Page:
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Before the Breakthrough, There's the Basic


Most of us know when we are getting sick. First you feel more tired than usual. Your body aches, and you start asking people to see if you have a fever. Then there are the sniffles, a cough and possibly a sore throat, and suddenly you're calling in to work to let them know you are taking a sick day.

It's commonsense for us to be able to detect and figure out that we are catching a cold. It's the basics of health in this day and age.  We don't have to be a scientist or doctor to know that using a whole tissue box in three hours is not the normal, healthy you.

In fact if you think back to your school days, when you really didn't want to get out of bed and learn long division, you'll remember how you knew how to fake a cold. Did you grab at your stomach? Tell your mom you could barely move? Or make an academy award winning performance of sneezes and coughs?

The common cold is a basic. And that's my point.

In today's medical research world, everyone is always talking about a cure for cancer or HIV and AIDS, stem cell research or the latest advancement. All of it is exciting, but it is important to remember that before the breakthrough there has to be the basic.

Passionate Curiosity: The Virtual Cane

IMRIC's Dr. Amir Amedi of and Shai Agassi of Project Better Place share science

Albert Einstein, one of the most influential scientists of our time and a founder of The Hebrew University of Jerusalem once said, "I have no special talent. I am only passionately curious." I believe it is that passionate curiosity that takes science to a whole new level. Researchers — who dream about their investigations and jump out of bed to get to their labs — are not just stumbling on medical breakthroughs; they are the force behind them.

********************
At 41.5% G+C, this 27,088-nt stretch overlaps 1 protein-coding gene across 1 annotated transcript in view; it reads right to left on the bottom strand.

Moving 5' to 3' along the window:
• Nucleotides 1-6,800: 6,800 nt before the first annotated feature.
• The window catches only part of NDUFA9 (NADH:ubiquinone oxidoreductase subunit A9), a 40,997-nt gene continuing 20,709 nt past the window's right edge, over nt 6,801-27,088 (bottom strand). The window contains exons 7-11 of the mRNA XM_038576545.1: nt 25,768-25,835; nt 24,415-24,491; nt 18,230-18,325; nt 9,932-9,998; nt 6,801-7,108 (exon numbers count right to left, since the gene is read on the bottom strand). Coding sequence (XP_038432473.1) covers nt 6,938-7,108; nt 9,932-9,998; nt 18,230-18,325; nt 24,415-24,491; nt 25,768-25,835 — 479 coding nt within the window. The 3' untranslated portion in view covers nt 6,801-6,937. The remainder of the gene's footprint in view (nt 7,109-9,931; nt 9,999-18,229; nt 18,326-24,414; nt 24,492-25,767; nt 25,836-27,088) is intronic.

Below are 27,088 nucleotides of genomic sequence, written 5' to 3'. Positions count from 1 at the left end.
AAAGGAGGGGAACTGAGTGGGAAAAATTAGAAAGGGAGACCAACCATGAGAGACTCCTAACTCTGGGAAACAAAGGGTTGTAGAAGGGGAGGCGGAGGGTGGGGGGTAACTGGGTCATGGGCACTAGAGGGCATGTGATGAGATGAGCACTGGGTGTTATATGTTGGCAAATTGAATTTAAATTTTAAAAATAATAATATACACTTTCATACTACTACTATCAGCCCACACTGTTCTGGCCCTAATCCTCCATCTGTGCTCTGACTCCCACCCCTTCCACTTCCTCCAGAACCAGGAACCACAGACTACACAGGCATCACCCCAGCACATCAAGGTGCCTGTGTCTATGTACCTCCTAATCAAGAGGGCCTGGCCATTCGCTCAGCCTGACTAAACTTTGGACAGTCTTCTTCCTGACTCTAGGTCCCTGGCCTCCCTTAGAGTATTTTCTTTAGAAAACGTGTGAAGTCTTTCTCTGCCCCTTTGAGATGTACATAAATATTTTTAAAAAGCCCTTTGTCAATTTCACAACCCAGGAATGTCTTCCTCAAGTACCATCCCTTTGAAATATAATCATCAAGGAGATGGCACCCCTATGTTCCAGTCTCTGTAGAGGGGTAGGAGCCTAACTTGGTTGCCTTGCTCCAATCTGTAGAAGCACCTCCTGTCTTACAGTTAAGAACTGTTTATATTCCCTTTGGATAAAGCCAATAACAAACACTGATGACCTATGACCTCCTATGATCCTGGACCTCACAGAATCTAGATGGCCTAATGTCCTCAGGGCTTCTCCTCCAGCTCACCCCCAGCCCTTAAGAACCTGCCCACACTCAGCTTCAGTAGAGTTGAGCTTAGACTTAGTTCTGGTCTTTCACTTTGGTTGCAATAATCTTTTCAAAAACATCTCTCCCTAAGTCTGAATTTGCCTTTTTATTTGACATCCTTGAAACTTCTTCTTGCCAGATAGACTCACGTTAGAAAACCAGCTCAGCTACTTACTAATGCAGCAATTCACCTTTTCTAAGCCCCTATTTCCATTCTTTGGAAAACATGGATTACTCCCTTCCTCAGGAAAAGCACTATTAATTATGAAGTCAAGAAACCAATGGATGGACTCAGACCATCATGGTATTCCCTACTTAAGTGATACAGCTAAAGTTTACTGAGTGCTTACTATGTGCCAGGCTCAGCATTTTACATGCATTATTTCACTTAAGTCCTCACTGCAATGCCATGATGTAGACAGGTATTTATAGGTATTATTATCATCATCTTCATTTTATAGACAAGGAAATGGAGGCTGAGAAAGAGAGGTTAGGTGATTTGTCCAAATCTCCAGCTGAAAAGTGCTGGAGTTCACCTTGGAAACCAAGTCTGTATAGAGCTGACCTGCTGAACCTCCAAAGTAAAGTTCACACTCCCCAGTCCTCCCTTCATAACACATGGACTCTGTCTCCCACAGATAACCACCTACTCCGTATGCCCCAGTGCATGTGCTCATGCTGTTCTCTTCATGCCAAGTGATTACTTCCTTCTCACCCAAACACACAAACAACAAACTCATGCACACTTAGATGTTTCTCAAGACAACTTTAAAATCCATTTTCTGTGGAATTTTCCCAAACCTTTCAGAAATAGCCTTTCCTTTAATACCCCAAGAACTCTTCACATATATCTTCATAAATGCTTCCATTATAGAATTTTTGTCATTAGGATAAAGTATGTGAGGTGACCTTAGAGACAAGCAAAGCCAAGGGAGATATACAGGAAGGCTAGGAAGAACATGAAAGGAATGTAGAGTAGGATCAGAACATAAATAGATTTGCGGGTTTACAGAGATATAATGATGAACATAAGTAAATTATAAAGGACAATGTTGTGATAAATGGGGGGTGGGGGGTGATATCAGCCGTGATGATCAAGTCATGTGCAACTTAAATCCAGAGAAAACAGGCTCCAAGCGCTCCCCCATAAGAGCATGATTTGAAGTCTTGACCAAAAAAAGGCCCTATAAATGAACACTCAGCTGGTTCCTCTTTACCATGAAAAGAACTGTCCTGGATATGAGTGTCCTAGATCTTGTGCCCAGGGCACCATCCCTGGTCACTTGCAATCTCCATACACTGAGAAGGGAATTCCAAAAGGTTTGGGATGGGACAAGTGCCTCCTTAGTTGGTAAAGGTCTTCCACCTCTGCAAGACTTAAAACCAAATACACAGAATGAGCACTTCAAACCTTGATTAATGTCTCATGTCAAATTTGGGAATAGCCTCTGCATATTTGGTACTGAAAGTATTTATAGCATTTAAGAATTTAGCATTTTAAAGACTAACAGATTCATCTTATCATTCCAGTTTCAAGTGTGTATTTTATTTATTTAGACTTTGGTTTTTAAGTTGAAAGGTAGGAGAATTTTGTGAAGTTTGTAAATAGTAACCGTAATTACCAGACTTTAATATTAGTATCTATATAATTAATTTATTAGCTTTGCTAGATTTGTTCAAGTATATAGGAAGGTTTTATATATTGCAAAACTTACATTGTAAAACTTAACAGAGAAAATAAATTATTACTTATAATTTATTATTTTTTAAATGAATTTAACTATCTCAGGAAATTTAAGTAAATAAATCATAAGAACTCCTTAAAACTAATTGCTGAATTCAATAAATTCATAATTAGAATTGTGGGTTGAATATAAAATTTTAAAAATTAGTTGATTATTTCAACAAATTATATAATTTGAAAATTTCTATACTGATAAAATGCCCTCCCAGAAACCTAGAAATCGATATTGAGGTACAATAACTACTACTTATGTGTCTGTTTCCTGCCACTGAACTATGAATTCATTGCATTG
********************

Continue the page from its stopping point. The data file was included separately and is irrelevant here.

Case in point: Dr. Amir Amedi and his team at the Institute for Medical Research Israel-Canada (IMRIC) at The Hebrew University of Jerusalem. Dr. Amedi and his bright young team of scientists have created a virtual cane that will vastly enhance the mobility of sight-impaired people, giving them the opportunity to have a higher quality of life. The new gadget can assist blind people in estimating the distance and height of various obstacles they deal with on a daily basis.

License to Kill -- AIDS

NKCell and Influenza

IMRIC research shows Natural Killer (NK) Cells can be harnessed to create an AIDS vaccine.  

IMRIC Partners Top Researchers with Canadian Institutions to Develop New Treatments for Spinal Cord Injuries.

Prof. Aharon Lev Tov and members of his IMRIC research team
It had been 25 years since "Man-in-Motion" Rick Hansen crossed the Allenby Bridge from Jordan into Israel on his round-the-world wheelchair tour.    This past December, he crossed that bridge again -- this time to visit IMRIC.  

Virtual Cane for the Visually Impaired Presented at International Presidential Conference

IMRIC Researcher Dr. Amir Amedi
The device, developed by IMRIC researcher Dr. Amir Amedi and his team was presented for the first time at the Israeli Presidential Conference, which is held in collaboration with the Hebrew University of Jerusalem.